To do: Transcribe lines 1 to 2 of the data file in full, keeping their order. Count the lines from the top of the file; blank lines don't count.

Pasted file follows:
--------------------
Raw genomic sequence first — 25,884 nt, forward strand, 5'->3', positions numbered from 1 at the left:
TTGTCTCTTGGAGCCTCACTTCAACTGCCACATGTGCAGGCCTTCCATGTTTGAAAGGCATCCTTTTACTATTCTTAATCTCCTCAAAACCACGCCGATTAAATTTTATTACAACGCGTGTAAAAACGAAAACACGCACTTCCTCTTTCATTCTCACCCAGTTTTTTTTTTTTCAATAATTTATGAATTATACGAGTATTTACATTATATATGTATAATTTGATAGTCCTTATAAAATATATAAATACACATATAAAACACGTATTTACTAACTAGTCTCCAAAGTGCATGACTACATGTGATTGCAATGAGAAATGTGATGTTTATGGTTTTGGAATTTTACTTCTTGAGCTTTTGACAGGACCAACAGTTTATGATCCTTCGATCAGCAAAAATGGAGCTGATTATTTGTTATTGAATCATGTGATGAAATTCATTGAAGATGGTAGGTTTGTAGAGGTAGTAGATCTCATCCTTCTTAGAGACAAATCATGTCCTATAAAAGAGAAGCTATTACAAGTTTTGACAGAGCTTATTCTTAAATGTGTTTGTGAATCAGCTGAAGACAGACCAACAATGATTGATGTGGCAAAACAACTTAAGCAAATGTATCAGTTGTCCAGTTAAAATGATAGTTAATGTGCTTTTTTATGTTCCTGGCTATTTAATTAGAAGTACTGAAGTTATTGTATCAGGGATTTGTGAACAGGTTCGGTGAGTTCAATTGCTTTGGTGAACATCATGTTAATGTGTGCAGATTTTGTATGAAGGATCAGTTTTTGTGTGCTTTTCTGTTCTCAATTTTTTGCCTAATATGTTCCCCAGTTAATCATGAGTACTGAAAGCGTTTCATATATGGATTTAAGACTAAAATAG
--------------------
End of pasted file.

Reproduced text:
Raw genomic sequence first — 25,884 nt, forward strand, 5'->3', positions numbered from 1 at the left:
TTGTCTCTTGGAGCCTCACTTCAACTGCCACATGTGCAGGCCTTCCATGTTTGAAAGGCATCCTTTTACTATTCTTAATCTCCTCAAAACCACGCCGATTAAATTTTATTACAACGCGTGTAAAAACGAAAACACGCACTTCCTCTTTCATTCTCACCCAGTTTTTTTTTTTTCAATAATTTATGAATTATACGAGTATTTACATTATATATGTATAATTTGATAGTCCTTATAAAATATATAAATACACATATAAAACACGTATTTACTAACTAGTCTCCAAAGTGCATGACTACATGTGATTGCAATGAGAAATGTGATGTTTATGGTTTTGGAATTTTACTTCTTGAGCTTTTGACAGGACCAACAGTTTATGATCCTTCGATCAGCAAAAATGGAGCTGATTATTTGTTATTGAATCATGTGATGAAATTCATTGAAGATGGTAGGTTTGTAGAGGTAGTAGATCTCATCCTTCTTAGAGACAAATCATGTCCTATAAAAGAGAAGCTATTACAAGTTTTGACAGAGCTTATTCTTAAATGTGTTTGTGAATCAGCTGAAGACAGACCAACAATGATTGATGTGGCAAAACAACTTAAGCAAATGTATCAGTTGTCCAGTTAAAATGATAGTTAATGTGCTTTTTTATGTTCCTGGCTATTTAATTAGAAGTACTGAAGTTATTGTATCAGGGATTTGTGAACAGGTTCGGTGAGTTCAATTGCTTTGGTGAACATCATGTTAATGTGTGCAGATTTTGTATGAAGGATCAGTTTTTGTGTGCTTTTCTGTTCTCAATTTTTTGCCTAATATGTTCCCCAGTTAATCATGAGTACTGAAAGCGTTTCATATATGGATTTAAGACTAAAATAG